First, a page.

We built this country on candy corn.

Candy corn is a sugary tribute to the agricultural prowess of America's heartland. These small, tricolored kernels of sweet autumnal delight pay tribute to the men and women upon whose backs this country was built. Like the farmers and ranchers who sculpted this fine land, candy corn has carved out a niche in our hearts that serves to remind us of a simpler time, a time when just a dab of honey could lift spirits and make everything all right.

This uncomplicated treat brings several forms of sugar (cane sugar, corn syrup and honey) together into one refined goody. The pyramid-shaped delicacy we call candy corn is so much more than candy; it is a tiny confectionery monument to the merging of tillage and industry. Its corny architecture is a nod to the harvest that sustains us while its mass availability pays homage to man's mastery over nature through machines.

Candy corn, with its oddly creamy, nearly marshmallowy texture, falls down the esophagus much the way the October leaves fall to the ground. Candy corn, which perches on the brink of too sweet but rests firmly on being just sweet enough, pushes boundaries much like our horticulturist homesteaders.

Every time you pop one of these seeds of honeyed goodness into your mouth, you acknowledge the sweat our forefathers have shed and the ingenuity they put forth to bring this pleasure to us. Hershey's can't offer you this. Neither can M&M's. And those weird, chewy nuggets of peanut butter hell wrapped in black and orange wax paper simply don't compare.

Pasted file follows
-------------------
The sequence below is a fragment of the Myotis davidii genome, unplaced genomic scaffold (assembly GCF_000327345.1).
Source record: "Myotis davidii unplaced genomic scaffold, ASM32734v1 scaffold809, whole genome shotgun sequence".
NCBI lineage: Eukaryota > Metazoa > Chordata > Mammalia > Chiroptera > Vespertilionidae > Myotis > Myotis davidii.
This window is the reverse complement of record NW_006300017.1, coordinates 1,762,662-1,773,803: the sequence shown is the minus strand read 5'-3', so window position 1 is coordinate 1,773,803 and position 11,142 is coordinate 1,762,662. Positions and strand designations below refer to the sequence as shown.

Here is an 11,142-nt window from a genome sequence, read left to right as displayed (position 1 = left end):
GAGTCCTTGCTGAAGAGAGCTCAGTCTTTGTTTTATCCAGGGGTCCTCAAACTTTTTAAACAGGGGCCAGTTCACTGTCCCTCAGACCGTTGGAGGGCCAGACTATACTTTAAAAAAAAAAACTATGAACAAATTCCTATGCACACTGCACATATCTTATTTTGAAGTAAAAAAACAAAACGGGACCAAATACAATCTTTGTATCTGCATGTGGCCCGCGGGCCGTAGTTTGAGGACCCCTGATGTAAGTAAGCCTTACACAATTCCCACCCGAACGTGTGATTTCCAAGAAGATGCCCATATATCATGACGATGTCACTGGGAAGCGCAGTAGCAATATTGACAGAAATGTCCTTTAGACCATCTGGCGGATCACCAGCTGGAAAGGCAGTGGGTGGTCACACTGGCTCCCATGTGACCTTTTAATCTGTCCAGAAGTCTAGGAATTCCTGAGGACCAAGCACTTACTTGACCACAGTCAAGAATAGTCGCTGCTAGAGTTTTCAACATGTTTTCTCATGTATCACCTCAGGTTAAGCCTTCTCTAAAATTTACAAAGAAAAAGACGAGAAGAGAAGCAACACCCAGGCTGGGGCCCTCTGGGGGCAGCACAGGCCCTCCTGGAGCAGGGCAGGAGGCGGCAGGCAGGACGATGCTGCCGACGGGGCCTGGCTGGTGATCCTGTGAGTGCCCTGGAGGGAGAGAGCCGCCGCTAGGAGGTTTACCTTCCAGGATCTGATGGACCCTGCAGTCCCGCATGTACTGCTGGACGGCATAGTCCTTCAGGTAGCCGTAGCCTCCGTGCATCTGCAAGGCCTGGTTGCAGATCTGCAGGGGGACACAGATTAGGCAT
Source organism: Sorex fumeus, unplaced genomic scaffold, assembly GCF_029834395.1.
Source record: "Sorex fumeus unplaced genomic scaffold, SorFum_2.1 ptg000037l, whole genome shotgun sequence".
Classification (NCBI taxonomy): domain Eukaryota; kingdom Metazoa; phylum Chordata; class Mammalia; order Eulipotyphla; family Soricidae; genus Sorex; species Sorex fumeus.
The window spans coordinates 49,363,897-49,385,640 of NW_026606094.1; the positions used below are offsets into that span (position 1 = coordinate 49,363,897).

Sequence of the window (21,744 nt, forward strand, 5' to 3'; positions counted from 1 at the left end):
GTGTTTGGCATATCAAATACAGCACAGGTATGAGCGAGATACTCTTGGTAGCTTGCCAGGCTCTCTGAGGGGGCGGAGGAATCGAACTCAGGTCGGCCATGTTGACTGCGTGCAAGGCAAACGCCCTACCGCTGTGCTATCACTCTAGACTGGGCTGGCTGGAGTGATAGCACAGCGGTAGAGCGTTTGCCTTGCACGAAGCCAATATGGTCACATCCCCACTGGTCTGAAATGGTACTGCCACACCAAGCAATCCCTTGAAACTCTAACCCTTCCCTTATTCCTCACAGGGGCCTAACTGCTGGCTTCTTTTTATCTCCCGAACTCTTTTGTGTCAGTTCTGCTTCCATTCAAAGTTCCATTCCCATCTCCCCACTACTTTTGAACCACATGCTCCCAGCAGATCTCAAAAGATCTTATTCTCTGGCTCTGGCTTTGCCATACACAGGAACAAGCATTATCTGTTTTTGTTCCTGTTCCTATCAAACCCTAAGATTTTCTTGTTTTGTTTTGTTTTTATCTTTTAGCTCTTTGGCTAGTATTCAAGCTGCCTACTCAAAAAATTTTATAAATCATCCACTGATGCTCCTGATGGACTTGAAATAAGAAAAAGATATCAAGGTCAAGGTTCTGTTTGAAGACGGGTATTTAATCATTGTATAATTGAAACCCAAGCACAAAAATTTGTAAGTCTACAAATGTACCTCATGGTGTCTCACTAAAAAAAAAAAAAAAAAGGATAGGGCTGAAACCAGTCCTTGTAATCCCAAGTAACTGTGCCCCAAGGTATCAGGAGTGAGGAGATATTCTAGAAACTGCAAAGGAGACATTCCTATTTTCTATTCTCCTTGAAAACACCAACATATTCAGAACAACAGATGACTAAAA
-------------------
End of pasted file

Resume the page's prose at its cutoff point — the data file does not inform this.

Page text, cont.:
Candy corn embodies what it is to be an American.

If you don't like candy corn you might be a communist. And not the cool kind who hangs out in coffee shops writing bad poetry, but the kind of communist who eats babies for breakfast.

Maren Tarro

I have nothing but scorn for candy corn.

My biggest issue with candy corn is that it tastes like nothing more than pure sugar.

I don't mean it in the sense that all candy, in some way or another, tastes like sugar. I mean it tastes exactly like eating a handful of pure, white cane sugar.

Worse still, it comes in a highly deceptive package. Candy corn is brightly colored, indicating it might have some kind of fruit taste, and its unique cone shape dazzles the eye.

Furthermore, unlike more reputable candies, candy corn only seems to surface around the Halloween season. Perhaps the candy corn manufacturers feel it's best to let everyone they've duped into consuming their product the previous year have some time to forget the harrowing experience, so that we may once again be tricked into ingesting this bite-sized poison.

And where do these manufacturers get off affiliating their product with corn? You can't just pretend you're selling a new form of corn and expect folks not to notice. Even the most synthetically produced products with a fruit or vegetable in their title, such as fruit snacks, make some attempt to at least taste like their namesake. I doubt any reasonable human being biting into a piece of candy corn is reminded of corn — or of anything except previous episodes in which they've forced themselves to vomit.

In short, candy corn is an abomination, and each year it threatens to ruin an otherwise decent holiday with its foul taste and misleading name. I urge everyone who dreams of a candy corn—free society to have hope; because for every one person who, because of some sort of genetic abnormality, actually likes candy corn, there are literally dozens of good, honest people who can't stand the sight of it.

Simon McCormack

Halloween's most notorious confection: Snacky abomination or magical treat?

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